Indian Journal of Dermatopathology and Diagnostic Dermatology

: 2014  |  Volume : 1  |  Issue : 1  |  Page : 17--20

Digital Pathology Slides in Medical Education

Mithilesh Chandra 
 Senior Consultant Surgical Pathologist, Director, Pathology Consultancy Services, CEO, Digiscan- A House of Digital Slides and E-Modules, Noida, Uttar Pradesh, India

Correspondence Address:
Mithilesh Chandra
B-6, Sector-27, Pathology Consultancy Services, Near Jain Mandir, Noida - 201 301, Uttar Pradesh


Advent of virtual microscopy in the last decade has revolutionized medical education in many countries. Time has come when our country should also adopt this innovative technology to enrich medical education.

How to cite this article:
Chandra M. Digital Pathology Slides in Medical Education.Indian J Dermatopathol Diagn Dermatol 2014;1:17-20

How to cite this URL:
Chandra M. Digital Pathology Slides in Medical Education. Indian J Dermatopathol Diagn Dermatol [serial online] 2014 [cited 2021 Jun 14 ];1:17-20
Available from:

Full Text


Health care in India is making rapid strides in every field. Last two decades have witnessed rapid growth and digitalization of the health care. Many aspects of patient care and record keeping are now based on Information and Communication Technology (ICT). This change has resulted in world class medical care in India leading to booming medical tourism. [1],[2]

However, digitalization has not yet become a part of medical education. Hence, there is a mismatch in the training of medical graduates and postgraduates in digital world and the requirement and expectations from them. Young doctors trained in India are at a disadvantage when they go for further training to other developed countries. There is an urgent need to focus on this issue and take remedial measures in the field.

 Digital Slides - Technological Innovation

Virtual microscopy is the process of producing virtual images with the help of an advanced motorized microscope called "virtual microscope". Virtual microscope is a trinocular microscope with robotic control of various adjustments like illumination, movement of mechanical stage in x and y axis, change of objective, coarse and fine focusing of the section. Slide kept on the stage is scanned in the magnification selected and hundreds of pictures are taken of the section by automatic movement of the equipment, which therefore is also called "Digital scanner" [Figure 1]. Each field is auto focused before the capture of image. On completion of scanning, the tiled pictures captured in millions of pixels, are stitched and blended together with the help of software to finally produce a composite picture which is exact replica of the tissue section. The image thus created is automatically stored in the computer. [1]

The image is called digital slide or whole slide image or virtual image or e-slide and has the characteristics of the original section. If the scanning quality of the section was not optimal, quality of the image can be improved in terms of color saturation, brightness and contrast with the help of a software. Digital slide can be viewed on the screen of the PC or laptop in any magnification just like a glass slide is viewed under the microscope and any area of the slide can be viewed. Large size monitors or wall-sized screens are very helpful in teaching in class rooms. Image can be annotated to point out salient features which are very useful for undergraduate teaching.{Figure 1}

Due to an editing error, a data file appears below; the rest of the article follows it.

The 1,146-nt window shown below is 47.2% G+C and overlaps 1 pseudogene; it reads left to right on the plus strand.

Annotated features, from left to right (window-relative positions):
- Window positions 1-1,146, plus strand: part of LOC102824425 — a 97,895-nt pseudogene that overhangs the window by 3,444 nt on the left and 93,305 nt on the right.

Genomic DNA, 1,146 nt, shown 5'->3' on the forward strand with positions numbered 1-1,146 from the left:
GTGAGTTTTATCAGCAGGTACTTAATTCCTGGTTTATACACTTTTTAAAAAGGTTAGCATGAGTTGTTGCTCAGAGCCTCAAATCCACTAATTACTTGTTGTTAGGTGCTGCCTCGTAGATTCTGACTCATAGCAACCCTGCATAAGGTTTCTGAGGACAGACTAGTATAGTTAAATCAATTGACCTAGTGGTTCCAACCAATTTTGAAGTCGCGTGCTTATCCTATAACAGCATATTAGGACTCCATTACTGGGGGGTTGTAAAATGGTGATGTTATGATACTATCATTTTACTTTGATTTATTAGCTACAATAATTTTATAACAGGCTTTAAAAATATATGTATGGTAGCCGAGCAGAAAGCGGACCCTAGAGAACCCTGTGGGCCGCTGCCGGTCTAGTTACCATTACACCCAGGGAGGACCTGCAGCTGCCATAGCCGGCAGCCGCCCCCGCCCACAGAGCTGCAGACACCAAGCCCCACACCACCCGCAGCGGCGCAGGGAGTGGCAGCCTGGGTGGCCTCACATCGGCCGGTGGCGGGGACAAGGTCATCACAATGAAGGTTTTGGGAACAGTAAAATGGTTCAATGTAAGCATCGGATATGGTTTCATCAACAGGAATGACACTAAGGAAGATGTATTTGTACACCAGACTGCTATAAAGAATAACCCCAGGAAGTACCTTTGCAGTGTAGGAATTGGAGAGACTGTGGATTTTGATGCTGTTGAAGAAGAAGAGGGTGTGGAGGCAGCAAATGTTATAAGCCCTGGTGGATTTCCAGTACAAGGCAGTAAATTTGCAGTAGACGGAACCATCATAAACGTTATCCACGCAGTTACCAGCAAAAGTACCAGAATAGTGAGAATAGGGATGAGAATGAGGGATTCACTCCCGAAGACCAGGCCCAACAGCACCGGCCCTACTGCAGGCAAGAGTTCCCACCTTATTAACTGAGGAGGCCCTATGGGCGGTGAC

However, it must be borne in mind that quality of virtual slides depends upon the quality of the original slide being scanned. The glass slides to be scanned have to be free of artifacts such as folds, knife marks, air bubbles, and stain deposits to get the best results.

Most of the vendors provide scanners with facility of scanning traditional slides of 75 × 25 mm size but larger slides of size as big as 200 × 150 mm can also be scanned by some scanners. Many scanners also provide facility for autoloaders where up to 200 slides can be loaded in the racks for automated scanning instead of one slide at a time.

 Digital slides as an adjunct to glass slides

In conventional teaching of histology and pathology to students, glass slides are used which are viewed under the microscope. However, certain problems are encountered by the teachers as well as the students due to various reasons. Glass slides are fragile and break; staining of slide fades with storage; air bubbles, fungal growth, discoloration of mounting medium and other artifacts develop with passage of time necessitating preparation of new glass slide sets at regular interval. In newly established medical and dental colleges where supply of tissues for preparation of slides is not regular, institutions have to depend on purchase of slides from vendors. Sometimes the number of microscopes are much less than the number of students, hence each microscope is shared by two or more students. Due to shortage of staff in many colleges, teachers are not able to explain the slides to every student. Students do not have freedom to view the slides at their free or convenient time, hence are bound by the availability of the microscopes in the class room. [1]